You can harness geothermal energy to heat your home in the winter and cool your home in the summer. These ingenious systems are efficient, but will they live up to their reputation and save you money on your heating bills? Let’s discuss what you should really expect from a geothermal heating and cooling system and whether one is worth it for you.
What is a Geothermal System?
Geothermal systems work with barely any electricity, gas, or propane use. How do they manage it?
Geothermal systems take advantage of the relatively stable temperature of the Earth a few meters below the ground. When you’re this deep in the ground the Earth is always about 8 to 10 degrees Celsius. By running pipe down to this level and pumping the colder or warmer air back to the surface, the geothermal system changes the temperature of your home.
In the winter, geothermal heat pumps bring up air from the ground that is much warmer than the air outside. In the summer, geothermal cooling systems bring up cooler air from the ground. Both systems circulate a fluid through the ground, which reaches the stable temperature of the ground at that depth and releases that temperature when it returns to your home.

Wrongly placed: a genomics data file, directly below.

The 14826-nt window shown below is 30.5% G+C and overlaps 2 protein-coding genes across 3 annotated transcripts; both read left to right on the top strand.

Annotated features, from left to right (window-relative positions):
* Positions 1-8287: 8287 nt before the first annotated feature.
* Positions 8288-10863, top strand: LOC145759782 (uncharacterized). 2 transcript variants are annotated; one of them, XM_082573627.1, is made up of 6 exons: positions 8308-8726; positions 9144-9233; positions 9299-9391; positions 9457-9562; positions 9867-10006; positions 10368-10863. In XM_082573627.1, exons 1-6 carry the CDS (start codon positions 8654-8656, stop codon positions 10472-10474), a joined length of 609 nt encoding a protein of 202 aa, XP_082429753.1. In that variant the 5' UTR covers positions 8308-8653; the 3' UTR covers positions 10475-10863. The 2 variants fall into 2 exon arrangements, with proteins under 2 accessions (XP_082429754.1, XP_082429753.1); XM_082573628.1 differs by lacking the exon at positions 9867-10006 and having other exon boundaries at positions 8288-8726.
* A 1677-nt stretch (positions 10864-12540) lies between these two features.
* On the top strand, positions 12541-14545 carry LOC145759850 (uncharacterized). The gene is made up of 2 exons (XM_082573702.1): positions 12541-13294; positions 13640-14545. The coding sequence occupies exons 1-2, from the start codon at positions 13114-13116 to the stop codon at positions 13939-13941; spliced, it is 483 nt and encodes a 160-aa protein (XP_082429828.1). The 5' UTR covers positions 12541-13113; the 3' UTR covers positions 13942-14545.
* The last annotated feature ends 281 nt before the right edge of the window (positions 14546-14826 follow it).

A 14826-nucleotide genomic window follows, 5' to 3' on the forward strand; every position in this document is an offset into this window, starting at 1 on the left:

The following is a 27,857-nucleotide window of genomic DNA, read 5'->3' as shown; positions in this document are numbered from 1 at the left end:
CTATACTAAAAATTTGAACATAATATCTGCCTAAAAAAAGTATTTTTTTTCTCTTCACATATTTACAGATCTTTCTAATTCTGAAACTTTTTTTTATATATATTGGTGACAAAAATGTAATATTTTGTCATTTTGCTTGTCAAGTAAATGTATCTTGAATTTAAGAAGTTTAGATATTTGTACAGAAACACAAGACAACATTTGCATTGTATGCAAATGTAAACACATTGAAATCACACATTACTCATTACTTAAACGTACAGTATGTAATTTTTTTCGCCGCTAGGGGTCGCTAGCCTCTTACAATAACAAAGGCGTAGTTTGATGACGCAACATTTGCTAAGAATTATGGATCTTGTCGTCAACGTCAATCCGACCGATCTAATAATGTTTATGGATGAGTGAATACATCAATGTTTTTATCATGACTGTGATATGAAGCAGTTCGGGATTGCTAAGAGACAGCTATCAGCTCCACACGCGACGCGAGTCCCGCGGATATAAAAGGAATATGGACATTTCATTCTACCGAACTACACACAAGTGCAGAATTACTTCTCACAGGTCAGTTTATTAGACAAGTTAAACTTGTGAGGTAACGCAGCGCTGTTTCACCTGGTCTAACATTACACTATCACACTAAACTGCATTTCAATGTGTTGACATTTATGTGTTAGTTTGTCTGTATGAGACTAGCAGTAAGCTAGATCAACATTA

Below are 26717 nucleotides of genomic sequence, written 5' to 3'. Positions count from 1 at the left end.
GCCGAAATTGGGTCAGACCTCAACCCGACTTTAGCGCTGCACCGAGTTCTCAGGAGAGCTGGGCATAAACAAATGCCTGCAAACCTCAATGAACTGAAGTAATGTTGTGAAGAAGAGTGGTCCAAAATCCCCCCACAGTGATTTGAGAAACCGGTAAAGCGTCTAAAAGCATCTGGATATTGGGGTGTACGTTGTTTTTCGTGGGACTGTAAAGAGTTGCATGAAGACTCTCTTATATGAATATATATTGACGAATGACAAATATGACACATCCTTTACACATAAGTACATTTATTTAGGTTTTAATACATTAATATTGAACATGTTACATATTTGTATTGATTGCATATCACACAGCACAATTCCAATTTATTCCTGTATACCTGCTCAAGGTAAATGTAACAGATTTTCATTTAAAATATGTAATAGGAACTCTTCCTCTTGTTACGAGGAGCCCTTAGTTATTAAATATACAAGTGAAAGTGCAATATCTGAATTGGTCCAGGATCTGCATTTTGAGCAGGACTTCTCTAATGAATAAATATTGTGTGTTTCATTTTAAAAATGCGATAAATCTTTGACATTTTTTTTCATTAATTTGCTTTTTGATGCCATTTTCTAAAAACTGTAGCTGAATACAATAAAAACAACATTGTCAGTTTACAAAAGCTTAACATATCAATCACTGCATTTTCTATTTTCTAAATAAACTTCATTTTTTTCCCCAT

A rare geothermal system called an open-loop system doesn’t circulate liquid but relies on groundwater to transfer the heat or cold from the ground into your home. This is an even more efficient system, but few homes can have it as it relies on nearby groundwater.
Are Geothermal Systems Efficient?
Compared to a furnace, fireplace, or air conditioner, a geothermal system is highly efficient. The system only needs to use just enough power to pump the liquid down to the ground and back up to the house again. This is substantially less energy than you’d need to create the heat or cold air in a furnace or air conditioner.
Will a Geothermal System Save You Money?
A geothermal system will save you money on your monthly utility bill but will not eliminate your heating or cooling costs. You can expect roughly a 50 to 60% reduction in heating and cooling costs, depending on how efficient your current system is and what temperature you like to set your thermostat to.
Another thing to consider is that a geothermal system can be expensive to install. If you’re considering buying a home with the system you can simply benefit from the great utility savings. However, if you want to install it yourself, it may take a long time for the system to pay for itself in saved utility costs.
RB Heating can help you assess whether a geothermal heating or cooling system will save you money in the long run. For all of your heating and cooling needs, contact RB Heating.